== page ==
Brimstowad may miss its 2015 deadline
Seven years ago, after the July 26 deluge, authorities rushed to revive a project conceived in 1993 to improve the city’s drainage system.mumbai Updated: Jul 26, 2012 01:17 IST
Seven years ago, after the July 26 deluge, authorities rushed to revive a project conceived in 1993 to improve the city’s drainage system.
Now, not even 50% of the Brimstowad project is complete. Civic officials say the project may miss its 2014-15 deadline, and they may also have to spend more than the project’s current estimated cost of Rs3,900 crore.
Additional municipal commissioner Aseem Gupta said, “All the works proposed in the project are likely to be completed by the next five years. Costs might escalate further if the rehabilitation of project-affected people is delayed.”
Gupta also added that there would be scope for improving the drainage network even after the project was completed. “We should undertake many other works even after it is complete; so that the Mumbai’s drains are improved. A complete overhaul of the city’s drainage network will take nearly 10 years.”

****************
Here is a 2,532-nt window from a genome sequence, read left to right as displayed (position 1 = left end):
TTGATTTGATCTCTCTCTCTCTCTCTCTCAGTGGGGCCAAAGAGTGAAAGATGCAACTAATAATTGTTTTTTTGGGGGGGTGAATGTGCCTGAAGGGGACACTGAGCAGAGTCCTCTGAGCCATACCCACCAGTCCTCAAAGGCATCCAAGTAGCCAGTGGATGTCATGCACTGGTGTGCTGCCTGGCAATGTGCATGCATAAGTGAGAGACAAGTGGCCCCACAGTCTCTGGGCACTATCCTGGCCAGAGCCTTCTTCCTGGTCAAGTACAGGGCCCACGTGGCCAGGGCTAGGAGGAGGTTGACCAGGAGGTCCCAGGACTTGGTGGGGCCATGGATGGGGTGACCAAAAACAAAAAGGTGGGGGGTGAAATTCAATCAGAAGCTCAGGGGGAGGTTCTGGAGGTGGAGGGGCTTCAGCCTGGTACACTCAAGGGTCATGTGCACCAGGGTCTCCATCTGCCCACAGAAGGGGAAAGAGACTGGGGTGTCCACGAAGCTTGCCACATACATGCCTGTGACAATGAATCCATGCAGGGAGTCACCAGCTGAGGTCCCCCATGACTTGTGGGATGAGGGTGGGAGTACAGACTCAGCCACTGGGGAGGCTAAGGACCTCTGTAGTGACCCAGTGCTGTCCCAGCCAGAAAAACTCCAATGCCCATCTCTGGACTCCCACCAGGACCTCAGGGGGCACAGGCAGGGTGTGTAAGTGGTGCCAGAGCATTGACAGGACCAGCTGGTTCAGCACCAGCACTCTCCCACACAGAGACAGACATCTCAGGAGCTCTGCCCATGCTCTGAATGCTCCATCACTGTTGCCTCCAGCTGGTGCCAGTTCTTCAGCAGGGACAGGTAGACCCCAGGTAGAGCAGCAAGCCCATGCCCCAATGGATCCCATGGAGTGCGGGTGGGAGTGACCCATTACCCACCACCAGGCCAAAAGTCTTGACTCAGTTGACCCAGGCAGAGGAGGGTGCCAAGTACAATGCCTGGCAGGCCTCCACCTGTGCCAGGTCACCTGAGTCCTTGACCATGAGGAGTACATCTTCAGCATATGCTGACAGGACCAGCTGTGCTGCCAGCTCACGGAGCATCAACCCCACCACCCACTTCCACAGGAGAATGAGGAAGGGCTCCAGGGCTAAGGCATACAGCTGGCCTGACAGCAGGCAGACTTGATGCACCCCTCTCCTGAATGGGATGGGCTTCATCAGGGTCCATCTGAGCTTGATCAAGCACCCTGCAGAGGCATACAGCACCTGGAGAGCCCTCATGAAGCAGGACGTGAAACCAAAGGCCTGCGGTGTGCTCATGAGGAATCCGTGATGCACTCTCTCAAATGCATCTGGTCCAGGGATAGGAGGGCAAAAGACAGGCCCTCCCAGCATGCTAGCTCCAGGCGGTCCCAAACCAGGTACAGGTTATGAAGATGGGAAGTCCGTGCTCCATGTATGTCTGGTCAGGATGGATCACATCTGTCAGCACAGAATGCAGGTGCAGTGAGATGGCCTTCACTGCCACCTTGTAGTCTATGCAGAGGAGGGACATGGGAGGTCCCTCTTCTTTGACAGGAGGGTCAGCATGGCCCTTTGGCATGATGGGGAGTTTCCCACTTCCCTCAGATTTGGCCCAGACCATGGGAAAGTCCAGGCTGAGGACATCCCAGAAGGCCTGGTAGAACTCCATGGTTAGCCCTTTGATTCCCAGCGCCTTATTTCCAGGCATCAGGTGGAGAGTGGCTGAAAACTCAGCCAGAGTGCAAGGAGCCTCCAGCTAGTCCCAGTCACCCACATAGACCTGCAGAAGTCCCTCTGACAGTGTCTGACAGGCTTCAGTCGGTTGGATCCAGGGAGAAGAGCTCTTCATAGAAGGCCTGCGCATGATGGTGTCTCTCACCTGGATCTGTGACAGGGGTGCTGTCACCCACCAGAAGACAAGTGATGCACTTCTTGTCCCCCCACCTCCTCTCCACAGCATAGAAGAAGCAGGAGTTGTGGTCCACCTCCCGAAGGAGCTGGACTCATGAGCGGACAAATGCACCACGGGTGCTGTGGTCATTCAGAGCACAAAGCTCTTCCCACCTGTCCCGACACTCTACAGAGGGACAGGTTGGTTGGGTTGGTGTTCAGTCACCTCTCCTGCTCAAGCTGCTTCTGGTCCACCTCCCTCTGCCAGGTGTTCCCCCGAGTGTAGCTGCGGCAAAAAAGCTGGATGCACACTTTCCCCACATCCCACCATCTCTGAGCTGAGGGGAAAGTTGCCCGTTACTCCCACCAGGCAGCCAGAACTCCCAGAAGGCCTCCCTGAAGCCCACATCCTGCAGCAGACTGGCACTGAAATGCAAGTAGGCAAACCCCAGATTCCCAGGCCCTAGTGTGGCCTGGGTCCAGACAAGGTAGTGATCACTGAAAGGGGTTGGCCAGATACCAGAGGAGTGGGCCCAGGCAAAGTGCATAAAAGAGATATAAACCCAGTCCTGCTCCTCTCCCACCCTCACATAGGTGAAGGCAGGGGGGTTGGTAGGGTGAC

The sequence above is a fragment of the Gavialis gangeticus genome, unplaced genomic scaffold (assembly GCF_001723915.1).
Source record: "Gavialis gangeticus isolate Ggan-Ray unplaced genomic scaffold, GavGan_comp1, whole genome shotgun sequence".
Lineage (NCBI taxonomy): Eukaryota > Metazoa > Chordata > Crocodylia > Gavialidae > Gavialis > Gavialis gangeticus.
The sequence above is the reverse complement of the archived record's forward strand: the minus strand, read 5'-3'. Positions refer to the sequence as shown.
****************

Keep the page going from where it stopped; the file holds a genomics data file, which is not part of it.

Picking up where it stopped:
While the civic body has officially set a deadline of 2014-15 for Brimstowad, a closer look at the status of works in the project shows this deadline is unlikely to be met. Out of the total 58 projects that fall under Brimstowad, only 15 have been completed, while even the tendering process hasn’t begun for four major projects that include three pumping stations. The remaining 39 projects are currently in progress.
Civic officials said that though the detailed project report (DPR) prepared estimated that Rs 3,900 crore will be the final cost of the project, two major aspects will determine whether this estimate changes — when the four major projects take off, and how long the rehabilitation of project-affected persons takes. “We have estimated that the four projects will be constructed at this year’s rates. If they get delayed, the cost of materials will increase and so will project cost,” said a civic official. Out of the total 12,000 project-affected persons, only 1,250 have shifted to their alternative accommodation.
Nandkumar Salvi, who was the chief engineer of storm water drains when the project was conceived in 1993, said that the project was going off-track. “Inadequate planning is causing delays.” Salvi demanded an audit of the project.